Sunday, 2 August 2009

And now for something completely different 2

Due to the fact that I'm currently sunning myself in beautiful Maderia (with my laptop close by of course) I have no inclination to write a proper entry this week. Instead i present to you the second part of this little story, the first part of which I posted a couple of weeks ago. Un fortunately I really dislike this little bit and despite rewriting whole chunks of it i'm still not particularly happy with it.

Contrary to cliché killing is no easier second time round. While the situation may be more comfortable; the Scotsman was disturbingly professional, the horror of robbing a man of his life, no matter how much he deserves it, is always profoundly horrific. While the adrenaline may override sensibilities in favour of instinct, as soon as it is out of your bloodstream the true implications of your actions hit with the force of a high speed train. While I am certain that I am doing the right thing, I cannot get over the horror of killing, no matter how justifiable.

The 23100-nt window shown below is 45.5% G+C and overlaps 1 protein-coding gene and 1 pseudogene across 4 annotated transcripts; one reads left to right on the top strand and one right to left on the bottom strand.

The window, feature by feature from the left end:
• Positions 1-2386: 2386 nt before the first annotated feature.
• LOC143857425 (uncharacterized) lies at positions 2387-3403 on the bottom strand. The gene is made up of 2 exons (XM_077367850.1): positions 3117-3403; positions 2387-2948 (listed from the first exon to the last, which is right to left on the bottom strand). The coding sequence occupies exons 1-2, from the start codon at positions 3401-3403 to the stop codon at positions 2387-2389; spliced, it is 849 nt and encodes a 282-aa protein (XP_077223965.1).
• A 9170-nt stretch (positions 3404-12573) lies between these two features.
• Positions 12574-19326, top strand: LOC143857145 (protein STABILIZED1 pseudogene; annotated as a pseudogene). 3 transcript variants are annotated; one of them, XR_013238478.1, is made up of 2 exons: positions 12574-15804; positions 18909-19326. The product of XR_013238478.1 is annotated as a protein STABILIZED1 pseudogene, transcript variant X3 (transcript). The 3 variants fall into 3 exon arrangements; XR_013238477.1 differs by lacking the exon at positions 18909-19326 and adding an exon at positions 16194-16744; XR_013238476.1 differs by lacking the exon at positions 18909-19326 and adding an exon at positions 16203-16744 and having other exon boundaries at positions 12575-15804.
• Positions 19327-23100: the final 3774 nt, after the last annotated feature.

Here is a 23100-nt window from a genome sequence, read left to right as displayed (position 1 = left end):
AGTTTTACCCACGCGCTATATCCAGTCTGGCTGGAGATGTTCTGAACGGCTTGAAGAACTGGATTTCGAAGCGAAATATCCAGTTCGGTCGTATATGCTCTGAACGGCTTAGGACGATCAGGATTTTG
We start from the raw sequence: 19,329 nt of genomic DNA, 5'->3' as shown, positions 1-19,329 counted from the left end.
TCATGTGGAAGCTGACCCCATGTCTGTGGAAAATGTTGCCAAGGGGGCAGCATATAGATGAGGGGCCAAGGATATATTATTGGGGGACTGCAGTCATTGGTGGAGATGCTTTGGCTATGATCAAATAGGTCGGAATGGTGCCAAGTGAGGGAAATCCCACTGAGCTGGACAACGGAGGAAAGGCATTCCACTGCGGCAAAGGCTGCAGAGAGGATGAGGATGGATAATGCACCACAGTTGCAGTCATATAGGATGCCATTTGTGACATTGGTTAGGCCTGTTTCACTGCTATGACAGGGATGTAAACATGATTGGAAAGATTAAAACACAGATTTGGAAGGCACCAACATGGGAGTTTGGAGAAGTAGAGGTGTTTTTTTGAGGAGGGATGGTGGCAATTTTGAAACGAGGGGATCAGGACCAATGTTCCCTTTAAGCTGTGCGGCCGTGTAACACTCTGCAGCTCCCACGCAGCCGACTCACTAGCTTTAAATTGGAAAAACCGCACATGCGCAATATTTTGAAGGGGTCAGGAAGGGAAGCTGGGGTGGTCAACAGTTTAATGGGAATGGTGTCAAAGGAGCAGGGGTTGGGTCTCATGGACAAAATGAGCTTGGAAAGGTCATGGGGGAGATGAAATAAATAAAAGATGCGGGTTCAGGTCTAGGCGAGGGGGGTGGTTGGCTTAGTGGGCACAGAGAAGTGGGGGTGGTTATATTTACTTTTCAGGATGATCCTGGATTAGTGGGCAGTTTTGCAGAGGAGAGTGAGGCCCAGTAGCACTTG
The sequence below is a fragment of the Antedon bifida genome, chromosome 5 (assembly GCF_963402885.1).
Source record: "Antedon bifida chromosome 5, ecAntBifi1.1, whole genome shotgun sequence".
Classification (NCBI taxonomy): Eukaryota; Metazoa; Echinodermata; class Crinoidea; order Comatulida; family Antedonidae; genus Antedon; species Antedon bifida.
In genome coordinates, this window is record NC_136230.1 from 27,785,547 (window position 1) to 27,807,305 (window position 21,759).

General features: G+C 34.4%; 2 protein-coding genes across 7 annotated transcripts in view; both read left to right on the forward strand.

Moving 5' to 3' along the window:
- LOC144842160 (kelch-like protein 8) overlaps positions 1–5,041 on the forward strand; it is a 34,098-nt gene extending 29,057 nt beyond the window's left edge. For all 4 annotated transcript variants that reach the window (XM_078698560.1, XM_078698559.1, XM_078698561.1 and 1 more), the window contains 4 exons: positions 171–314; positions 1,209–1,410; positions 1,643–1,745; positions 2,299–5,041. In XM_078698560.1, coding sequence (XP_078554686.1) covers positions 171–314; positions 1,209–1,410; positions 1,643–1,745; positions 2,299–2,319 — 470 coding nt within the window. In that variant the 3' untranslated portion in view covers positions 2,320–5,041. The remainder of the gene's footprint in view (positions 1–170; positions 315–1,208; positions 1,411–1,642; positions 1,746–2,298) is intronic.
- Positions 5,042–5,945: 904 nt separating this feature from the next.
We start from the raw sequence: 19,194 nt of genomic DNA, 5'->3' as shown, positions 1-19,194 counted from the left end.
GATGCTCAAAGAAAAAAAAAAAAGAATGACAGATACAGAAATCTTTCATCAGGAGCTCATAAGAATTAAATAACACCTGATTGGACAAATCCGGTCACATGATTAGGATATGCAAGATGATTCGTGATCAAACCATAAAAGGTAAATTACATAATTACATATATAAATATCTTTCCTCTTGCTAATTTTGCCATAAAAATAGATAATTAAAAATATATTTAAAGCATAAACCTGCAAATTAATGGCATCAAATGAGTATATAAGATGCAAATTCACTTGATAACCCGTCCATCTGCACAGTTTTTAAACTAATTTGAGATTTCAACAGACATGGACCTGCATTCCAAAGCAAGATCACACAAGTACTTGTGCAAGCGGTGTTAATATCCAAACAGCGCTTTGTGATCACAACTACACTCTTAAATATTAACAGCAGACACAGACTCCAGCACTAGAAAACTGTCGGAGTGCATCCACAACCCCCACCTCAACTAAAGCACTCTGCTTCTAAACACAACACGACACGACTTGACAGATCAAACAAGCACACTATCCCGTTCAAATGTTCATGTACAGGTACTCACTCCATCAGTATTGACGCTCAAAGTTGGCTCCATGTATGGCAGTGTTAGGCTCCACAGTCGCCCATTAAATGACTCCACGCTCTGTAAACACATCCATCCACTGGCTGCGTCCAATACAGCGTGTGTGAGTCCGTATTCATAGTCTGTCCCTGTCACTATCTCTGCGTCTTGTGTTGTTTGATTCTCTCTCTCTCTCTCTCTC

Our victim this time, although victim is not the right word; victim implies innocence and the man we killed was far from innocent, was relatively senior within the government; more so than the first that I killed. He took the same route home every day so planning the attack was easy. The choice of location was not very different from the scene of my first murder; dirt and grime covered the walls and litter was strewn across the street. I could hear the barking of dogs in the distance above the drone of cars. The only thing in the entire street which carried any semblance of modernity was the security camera, perched in the corner of a building, painfully out of place in the dingy street.